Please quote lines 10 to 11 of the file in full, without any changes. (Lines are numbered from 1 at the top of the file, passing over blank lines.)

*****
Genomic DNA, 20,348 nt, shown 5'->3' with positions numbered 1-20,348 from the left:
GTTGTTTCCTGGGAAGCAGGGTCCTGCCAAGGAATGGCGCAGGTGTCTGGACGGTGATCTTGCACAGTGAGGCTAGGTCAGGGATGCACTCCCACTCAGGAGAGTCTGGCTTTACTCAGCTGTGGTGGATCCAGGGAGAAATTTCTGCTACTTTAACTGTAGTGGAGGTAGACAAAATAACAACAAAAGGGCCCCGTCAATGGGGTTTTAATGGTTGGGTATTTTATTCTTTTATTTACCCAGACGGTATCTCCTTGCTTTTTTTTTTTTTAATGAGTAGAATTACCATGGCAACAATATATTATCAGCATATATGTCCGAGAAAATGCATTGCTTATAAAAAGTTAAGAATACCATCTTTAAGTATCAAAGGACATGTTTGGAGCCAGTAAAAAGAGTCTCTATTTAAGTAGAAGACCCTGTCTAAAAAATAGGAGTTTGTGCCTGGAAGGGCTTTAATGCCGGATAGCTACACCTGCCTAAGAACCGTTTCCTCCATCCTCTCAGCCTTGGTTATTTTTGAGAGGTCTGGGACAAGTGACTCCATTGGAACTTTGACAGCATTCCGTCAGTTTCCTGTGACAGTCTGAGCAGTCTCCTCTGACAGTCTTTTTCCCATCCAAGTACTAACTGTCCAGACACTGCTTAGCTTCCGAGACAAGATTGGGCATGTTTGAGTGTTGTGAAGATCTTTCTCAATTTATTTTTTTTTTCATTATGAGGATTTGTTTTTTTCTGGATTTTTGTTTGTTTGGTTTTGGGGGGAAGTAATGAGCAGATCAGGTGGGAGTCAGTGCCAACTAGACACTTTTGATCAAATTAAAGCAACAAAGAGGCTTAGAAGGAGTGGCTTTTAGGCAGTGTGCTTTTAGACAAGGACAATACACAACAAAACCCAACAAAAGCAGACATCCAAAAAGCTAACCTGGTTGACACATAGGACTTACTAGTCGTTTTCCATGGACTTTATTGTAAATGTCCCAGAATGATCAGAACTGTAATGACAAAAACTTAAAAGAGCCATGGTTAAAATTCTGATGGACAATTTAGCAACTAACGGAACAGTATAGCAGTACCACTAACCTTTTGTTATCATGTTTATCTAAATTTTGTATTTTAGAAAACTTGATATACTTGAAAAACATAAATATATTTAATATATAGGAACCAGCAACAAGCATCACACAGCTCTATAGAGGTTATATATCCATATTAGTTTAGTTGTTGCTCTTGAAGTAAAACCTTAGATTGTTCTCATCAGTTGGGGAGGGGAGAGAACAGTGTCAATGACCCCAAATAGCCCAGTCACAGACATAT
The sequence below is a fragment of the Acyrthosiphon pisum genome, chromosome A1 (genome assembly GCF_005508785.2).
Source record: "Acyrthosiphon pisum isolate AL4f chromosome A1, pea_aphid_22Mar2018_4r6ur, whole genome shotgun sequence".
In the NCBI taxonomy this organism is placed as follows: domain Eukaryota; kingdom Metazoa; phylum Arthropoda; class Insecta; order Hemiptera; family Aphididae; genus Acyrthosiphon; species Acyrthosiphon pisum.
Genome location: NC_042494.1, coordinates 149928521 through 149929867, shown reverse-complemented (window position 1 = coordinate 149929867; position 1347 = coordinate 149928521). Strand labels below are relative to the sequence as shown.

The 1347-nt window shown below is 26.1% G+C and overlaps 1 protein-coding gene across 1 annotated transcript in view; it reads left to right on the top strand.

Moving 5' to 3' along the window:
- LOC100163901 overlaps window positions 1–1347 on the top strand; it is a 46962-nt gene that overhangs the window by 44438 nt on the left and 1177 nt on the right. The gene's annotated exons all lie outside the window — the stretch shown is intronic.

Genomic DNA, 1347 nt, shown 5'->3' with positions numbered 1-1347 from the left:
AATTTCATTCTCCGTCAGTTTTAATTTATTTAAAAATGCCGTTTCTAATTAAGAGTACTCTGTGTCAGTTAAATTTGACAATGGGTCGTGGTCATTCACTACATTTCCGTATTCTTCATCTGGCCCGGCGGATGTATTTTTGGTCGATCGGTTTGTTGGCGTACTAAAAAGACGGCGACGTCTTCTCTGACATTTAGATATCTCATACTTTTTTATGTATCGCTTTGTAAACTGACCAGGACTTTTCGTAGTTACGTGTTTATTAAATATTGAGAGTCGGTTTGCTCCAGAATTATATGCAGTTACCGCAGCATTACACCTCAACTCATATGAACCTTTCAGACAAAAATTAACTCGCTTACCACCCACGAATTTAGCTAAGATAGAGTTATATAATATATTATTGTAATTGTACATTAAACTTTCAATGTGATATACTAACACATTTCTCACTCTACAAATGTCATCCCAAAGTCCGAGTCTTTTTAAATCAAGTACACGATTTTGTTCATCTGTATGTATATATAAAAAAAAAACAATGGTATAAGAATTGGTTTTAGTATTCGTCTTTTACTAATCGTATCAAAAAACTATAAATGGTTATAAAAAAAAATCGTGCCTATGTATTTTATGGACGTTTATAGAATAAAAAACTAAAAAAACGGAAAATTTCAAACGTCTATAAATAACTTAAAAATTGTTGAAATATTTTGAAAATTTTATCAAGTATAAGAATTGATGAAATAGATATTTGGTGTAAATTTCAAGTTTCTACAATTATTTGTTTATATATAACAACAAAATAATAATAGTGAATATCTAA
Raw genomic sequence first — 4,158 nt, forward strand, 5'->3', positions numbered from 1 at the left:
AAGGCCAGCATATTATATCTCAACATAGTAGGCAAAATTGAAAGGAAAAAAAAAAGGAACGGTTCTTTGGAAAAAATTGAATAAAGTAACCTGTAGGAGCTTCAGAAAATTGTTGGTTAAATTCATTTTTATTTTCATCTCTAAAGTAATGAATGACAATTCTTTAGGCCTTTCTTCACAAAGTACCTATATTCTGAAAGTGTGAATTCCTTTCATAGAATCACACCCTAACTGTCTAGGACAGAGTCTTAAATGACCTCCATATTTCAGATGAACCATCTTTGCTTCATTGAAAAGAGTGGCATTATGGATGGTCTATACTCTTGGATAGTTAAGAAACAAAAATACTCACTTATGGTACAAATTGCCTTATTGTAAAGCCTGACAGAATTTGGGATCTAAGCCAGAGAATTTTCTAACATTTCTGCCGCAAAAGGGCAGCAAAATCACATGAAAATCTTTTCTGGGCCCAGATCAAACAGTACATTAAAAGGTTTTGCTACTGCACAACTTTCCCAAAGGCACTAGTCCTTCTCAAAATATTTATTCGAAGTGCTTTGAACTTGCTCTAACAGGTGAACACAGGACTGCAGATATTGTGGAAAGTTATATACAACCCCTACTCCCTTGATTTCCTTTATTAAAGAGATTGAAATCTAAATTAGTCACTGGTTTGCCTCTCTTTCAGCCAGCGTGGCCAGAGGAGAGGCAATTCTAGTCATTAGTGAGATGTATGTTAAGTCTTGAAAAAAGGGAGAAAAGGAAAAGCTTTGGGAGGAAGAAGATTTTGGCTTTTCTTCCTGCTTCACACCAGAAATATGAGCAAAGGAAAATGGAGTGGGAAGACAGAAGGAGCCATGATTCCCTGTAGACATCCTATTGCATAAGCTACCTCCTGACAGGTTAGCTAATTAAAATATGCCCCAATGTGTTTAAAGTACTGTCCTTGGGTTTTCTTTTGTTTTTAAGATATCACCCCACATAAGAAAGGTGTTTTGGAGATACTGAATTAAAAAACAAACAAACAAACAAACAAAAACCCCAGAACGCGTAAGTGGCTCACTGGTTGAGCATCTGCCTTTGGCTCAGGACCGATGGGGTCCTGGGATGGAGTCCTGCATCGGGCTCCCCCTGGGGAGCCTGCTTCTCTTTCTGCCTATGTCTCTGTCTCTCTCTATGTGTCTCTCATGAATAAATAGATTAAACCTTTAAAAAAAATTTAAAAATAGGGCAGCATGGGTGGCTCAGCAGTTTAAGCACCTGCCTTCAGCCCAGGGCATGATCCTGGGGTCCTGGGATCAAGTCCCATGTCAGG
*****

Genomic DNA, 1347 nt, shown 5'->3' with positions numbered 1-1347 from the left:
AATTTCATTCTCCGTCAGTTTTAATTTATTTAAAAATGCCGTTTCTAATTAAGAGTACTCTGTGTCAGTTAAATTTGACAATGGGTCGTGGTCATTCACTACATTTCCGTATTCTTCATCTGGCCCGGCGGATGTATTTTTGGTCGATCGGTTTGTTGGCGTACTAAAAAGACGGCGACGTCTTCTCTGACATTTAGATATCTCATACTTTTTTATGTATCGCTTTGTAAACTGACCAGGACTTTTCGTAGTTACGTGTTTATTAAATATTGAGAGTCGGTTTGCTCCAGAATTATATGCAGTTACCGCAGCATTACACCTCAACTCATATGAACCTTTCAGACAAAAATTAACTCGCTTACCACCCACGAATTTAGCTAAGATAGAGTTATATAATATATTATTGTAATTGTACATTAAACTTTCAATGTGATATACTAACACATTTCTCACTCTACAAATGTCATCCCAAAGTCCGAGTCTTTTTAAATCAAGTACACGATTTTGTTCATCTGTATGTATATATAAAAAAAAAACAATGGTATAAGAATTGGTTTTAGTATTCGTCTTTTACTAATCGTATCAAAAAACTATAAATGGTTATAAAAAAAAATCGTGCCTATGTATTTTATGGACGTTTATAGAATAAAAAACTAAAAAAACGGAAAATTTCAAACGTCTATAAATAACTTAAAAATTGTTGAAATATTTTGAAAATTTTATCAAGTATAAGAATTGATGAAATAGATATTTGGTGTAAATTTCAAGTTTCTACAATTATTTGTTTATATATAACAACAAAATAATAATAGTGAATATCTAA